Company says none of proposed changes to search results were ever implemented
WASHINGTON—Days after the Trump administration instituted a controversial travel ban in January 2017, Google employees discussed ways they might be able to tweak the company’s search-related functions to show users how to contribute to pro-immigration organizations and contact lawmakers and government agencies, according to internal company emails.
The email traffic, reviewed by The Wall Street Journal, shows that employees proposed ways to “leverage” search functions and take steps to counter what they considered to be “islamophobic, algorithmically biased results from search terms ‘Islam’, ‘Muslim’, ‘Iran’, etc.” and “prejudiced, algorithmically biased search results from search terms ‘Mexico’, ‘Hispanic’, ‘Latino’, etc.”
The email chain, while sprinkled with cautionary notes about engaging in political activity, suggests employees considered ways to harness the company’s vast influence on the internet in response to the travel ban. Google said none of the ideas discussed were implemented.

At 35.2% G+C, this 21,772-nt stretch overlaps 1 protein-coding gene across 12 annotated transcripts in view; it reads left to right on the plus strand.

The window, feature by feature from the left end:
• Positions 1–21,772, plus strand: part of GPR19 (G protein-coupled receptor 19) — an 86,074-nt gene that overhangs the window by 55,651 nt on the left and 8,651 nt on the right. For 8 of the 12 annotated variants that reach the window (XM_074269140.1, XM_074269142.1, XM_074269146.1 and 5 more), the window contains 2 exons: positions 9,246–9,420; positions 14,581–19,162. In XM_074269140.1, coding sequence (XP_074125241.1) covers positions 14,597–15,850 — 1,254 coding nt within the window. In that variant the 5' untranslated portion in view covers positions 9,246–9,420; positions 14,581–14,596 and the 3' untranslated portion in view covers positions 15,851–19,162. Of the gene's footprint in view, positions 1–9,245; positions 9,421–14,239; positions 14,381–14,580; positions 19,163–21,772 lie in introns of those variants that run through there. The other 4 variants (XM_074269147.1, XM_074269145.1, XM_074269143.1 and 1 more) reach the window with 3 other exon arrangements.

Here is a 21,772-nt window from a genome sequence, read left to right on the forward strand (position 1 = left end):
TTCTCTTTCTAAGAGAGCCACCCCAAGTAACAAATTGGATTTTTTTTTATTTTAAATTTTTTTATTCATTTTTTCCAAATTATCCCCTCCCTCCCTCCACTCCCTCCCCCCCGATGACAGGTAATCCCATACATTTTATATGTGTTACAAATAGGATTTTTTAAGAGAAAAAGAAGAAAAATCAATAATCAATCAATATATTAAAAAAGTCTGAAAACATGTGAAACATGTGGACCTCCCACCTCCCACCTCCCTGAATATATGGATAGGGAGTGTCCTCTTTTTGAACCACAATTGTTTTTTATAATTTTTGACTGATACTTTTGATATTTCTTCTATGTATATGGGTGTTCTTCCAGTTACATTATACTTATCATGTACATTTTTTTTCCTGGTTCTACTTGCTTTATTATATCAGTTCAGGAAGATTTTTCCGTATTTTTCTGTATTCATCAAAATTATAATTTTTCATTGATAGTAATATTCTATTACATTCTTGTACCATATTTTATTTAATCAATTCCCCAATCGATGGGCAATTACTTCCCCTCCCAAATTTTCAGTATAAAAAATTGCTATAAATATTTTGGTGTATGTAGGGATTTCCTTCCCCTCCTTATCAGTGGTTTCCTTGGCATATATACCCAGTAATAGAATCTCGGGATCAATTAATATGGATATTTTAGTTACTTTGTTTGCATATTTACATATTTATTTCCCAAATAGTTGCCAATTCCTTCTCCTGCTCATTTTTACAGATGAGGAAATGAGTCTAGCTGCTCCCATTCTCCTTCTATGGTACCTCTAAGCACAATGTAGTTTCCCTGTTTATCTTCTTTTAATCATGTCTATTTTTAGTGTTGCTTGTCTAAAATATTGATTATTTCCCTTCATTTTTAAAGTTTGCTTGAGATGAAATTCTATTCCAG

“These emails were just a brainstorm of ideas, none of which were ever implemented,” a company spokeswoman said in a statement. “Google has never manipulated its search results or modified any of its products to promote a particular political ideology—not in the current campaign season, not during the 2016 election, and not in the aftermath of President Trump’s executive order on immigration. Our processes and policies would not have allowed for any manipulation of search results to promote political ideologies.”
In one of the emails a worker wrote: “I know this would require a full on sprint to make happen, but I think this is the sort of super timely and imperative information that we need as we know that this country and Google, would not exist without immigration.”
The disclosure is certain to fuel complaints by many Republicans that Google, a unit of Alphabet Inc., stifles conservative viewpoints online and promotes a liberal worldview. Those longstanding concerns have received more attention recently from some GOP congressional leaders, as well as President Trump himself, in the run-up to the 2018 midterm elections.